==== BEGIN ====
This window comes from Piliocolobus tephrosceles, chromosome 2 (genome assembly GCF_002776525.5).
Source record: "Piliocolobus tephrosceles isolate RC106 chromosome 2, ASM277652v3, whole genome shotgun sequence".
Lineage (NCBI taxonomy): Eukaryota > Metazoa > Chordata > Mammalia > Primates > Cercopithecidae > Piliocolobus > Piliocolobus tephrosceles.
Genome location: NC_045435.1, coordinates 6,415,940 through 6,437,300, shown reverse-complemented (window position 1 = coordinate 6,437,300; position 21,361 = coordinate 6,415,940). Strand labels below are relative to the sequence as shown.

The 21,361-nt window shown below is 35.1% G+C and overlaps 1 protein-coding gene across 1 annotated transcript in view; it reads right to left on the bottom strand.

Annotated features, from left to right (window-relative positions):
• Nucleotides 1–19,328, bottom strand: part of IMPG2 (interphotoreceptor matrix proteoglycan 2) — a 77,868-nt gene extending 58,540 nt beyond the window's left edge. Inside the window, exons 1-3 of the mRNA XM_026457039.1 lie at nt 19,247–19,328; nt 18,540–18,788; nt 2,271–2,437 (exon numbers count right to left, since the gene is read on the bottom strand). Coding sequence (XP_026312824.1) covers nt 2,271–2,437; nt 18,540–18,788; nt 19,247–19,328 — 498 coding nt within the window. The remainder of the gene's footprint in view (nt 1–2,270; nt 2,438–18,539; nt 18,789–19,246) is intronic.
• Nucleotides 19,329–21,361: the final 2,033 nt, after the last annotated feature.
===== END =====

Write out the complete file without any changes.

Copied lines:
This window comes from Piliocolobus tephrosceles, chromosome 2 (genome assembly GCF_002776525.5).
Source record: "Piliocolobus tephrosceles isolate RC106 chromosome 2, ASM277652v3, whole genome shotgun sequence".
Lineage (NCBI taxonomy): Eukaryota > Metazoa > Chordata > Mammalia > Primates > Cercopithecidae > Piliocolobus > Piliocolobus tephrosceles.
Genome location: NC_045435.1, coordinates 6,415,940 through 6,437,300, shown reverse-complemented (window position 1 = coordinate 6,437,300; position 21,361 = coordinate 6,415,940). Strand labels below are relative to the sequence as shown.

The 21,361-nt window shown below is 35.1% G+C and overlaps 1 protein-coding gene across 1 annotated transcript in view; it reads right to left on the bottom strand.

Annotated features, from left to right (window-relative positions):
• Nucleotides 1–19,328, bottom strand: part of IMPG2 (interphotoreceptor matrix proteoglycan 2) — a 77,868-nt gene extending 58,540 nt beyond the window's left edge. Inside the window, exons 1-3 of the mRNA XM_026457039.1 lie at nt 19,247–19,328; nt 18,540–18,788; nt 2,271–2,437 (exon numbers count right to left, since the gene is read on the bottom strand). Coding sequence (XP_026312824.1) covers nt 2,271–2,437; nt 18,540–18,788; nt 19,247–19,328 — 498 coding nt within the window. The remainder of the gene's footprint in view (nt 1–2,270; nt 2,438–18,539; nt 18,789–19,246) is intronic.
• Nucleotides 19,329–21,361: the final 2,033 nt, after the last annotated feature.